Congress Agrees on $15 Billion Save Our Stages Bill As Part of Stimulus Plan. 2020 Summed Up. #Stageworthy News

Congressional leaders announced an agreement on a nearly $900 billion stimulus package on Sunday that includes some $15 billion for theaters and other cultural venues in the Save Our Stages bill.  The final votes are expected on Monday, after which the bill will go to President Trump for signing.

In a later Tweet, the all-volunteer ad hoc arts advocacy organization added: “There is so much more needed. 2.7 million Arts Workers who have been unemployed for nine months need so much more than the $600 “stimulus” or the meager $300 in expanded unemployment benefits. We absolutely must do more under President Biden.”

Still, the agreement, if signed into law, signals a promising finale in a year full of misery for everybody, including the theater community.  There were some other bright spots throughout the year:

Theater Heroes of 2020

20 Favorite New York Stage Performances in 2020

My Vision of 2020 in Hindsight: 7 Trends in Theater Revisited

The Week in Theater Reviews and Previews

I Am Sending You The Sacred Face 

A solo musical about Mother Teresa performed by a man in drag inside a closet? This may sound like an irreverent campy nun musical boosted to greater sacrilege because she is now officially Saint Teresa of Calcutta. And did I mention the drag performer lip-syncs?
But “I Am Sending You The Sacred Face,” the latest inventive theater from director-performer Joshua William Gelb’s Theater in Quarantine, is actually something much closer to reverent.

Estella Scrooge Review: A Christmas Carol that twists like the Dickens

How do you make your “A Christmas Carol” so different that it stands out in a season piled high with streaming versions of Dickens’ heartwarming tale?

That seems to be the main aim of Streaming Musicals’ “Estella Scrooge,” with a cast of Broadway stars, a fresh score by Paul Gordon,  pandemic-era technical innovation, and some barbed satire that speaks to the present moment. Yet the result, to paraphrase Dickens, is the best of tries, and the worst of tries.


Taylor Mac’s Holiday Sauce Pandemic! 

In its use of snark and camp and raunch and bleak reality, in an apparent campaign to deny the false cheer of the holidays,  it is also insisting that the holidays belong to everybody.  Doesn’t that sound like holiday spirit?

Holiday Shows 2020 Guide: All the Nutcrackers, A Christmas Carols and Other Annual Traditions You Love, This Year Online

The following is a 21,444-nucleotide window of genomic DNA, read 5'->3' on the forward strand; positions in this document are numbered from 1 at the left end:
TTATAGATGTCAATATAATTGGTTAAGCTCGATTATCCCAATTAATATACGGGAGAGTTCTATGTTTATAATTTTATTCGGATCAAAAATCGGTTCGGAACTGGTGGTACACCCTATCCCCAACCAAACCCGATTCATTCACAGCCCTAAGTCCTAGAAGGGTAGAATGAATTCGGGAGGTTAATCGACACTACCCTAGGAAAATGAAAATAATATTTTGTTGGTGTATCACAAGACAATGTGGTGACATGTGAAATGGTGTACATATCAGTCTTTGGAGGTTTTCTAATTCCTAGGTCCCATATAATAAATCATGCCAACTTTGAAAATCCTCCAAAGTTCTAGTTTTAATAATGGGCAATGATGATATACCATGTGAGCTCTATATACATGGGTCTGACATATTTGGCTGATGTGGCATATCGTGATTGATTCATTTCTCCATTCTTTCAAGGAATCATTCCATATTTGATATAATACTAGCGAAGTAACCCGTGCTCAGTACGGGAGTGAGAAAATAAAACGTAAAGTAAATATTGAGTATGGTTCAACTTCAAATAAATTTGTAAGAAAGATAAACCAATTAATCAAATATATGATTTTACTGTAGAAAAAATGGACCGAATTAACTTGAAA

The Week in Theater News

New York City cultural groups are awarded more than $47 Million in grants

“The grants include $12.6 million in new investments, nearly $10 million of which is designated for coronavirus pandemic relief and arts education initiatives. Funding will increase over the prior year for grantees, including larger increases for smaller organizations,” the NYC Department of Cultural Affairs said.

(Put in folder labeled “That was then.”)
A study by Theatre Communications Group
shows that U.S. nonprofit theatres were in relatively good financial shape in the year between Oct. 2018 and Sept. 2019.

Broadway Licensing, a company founded by Sean Cercone in 2017, has bought Dramatists Play Services, a company founded in 1936, which controls licensing rights to plays by many prominent playwrights, including Eugene O’Neill, Tennessee Williams, Arthur Miller, and Edward Albee, as well as living playwrights David Henry Hwang, Suzan-Lori Parks, Matthew Lopez, Lynn Nottage, Paula Vogel, and Tracy Letts.  The move was partly inspired by the challenges facing the theater business posed by the pandemic, according to Variety.

5 ways the pandemic will transform the live theater industry, by Michael Barra, the CEO of Lively McCabe Entertainment, in Fortune:

Broadway programming will shift its focus
Viable alternatives to New York and London will emerge
The ‘creative class’ will migrate
Theater content will increasingly appear on screens—big and small
Performers’ unions will consolidate

“Not Writing” by playwright Clare Barron (Dance Nation), which she hasn’t done for four years.

“Our need for success makes taking breaks really scary. Our obsession with young success makes people go crazy and feel less valuable as they get older.
We have to fight both of these things.”

Rest in Peace

Ann Reinking, 71, Mourned

There Was Only One Ann Reinking by Sylviane Gold in Dance Magazine

Looking at the online videos, I find myself repeatedly zeroing in on Reinking’s arms—those eloquent, mobile shoulders; the jazz hands; the flamenco fingers; the ballet wrists. How could they all be there in one dancer, making perfect sense?

Week in Theater Videos

Georgia on My Mind

Make Them Hear You, from Ragtime

Jagged Live: That I Would Be Good

Nutcracker in Central Park

A Christmas Carol as Shadow Puppetry

Author: New York Theater

Jonathan Mandell is a 3rd generation NYC journalist, who sees shows, reads plays, writes reviews and sometimes talks with people.

Leave a Reply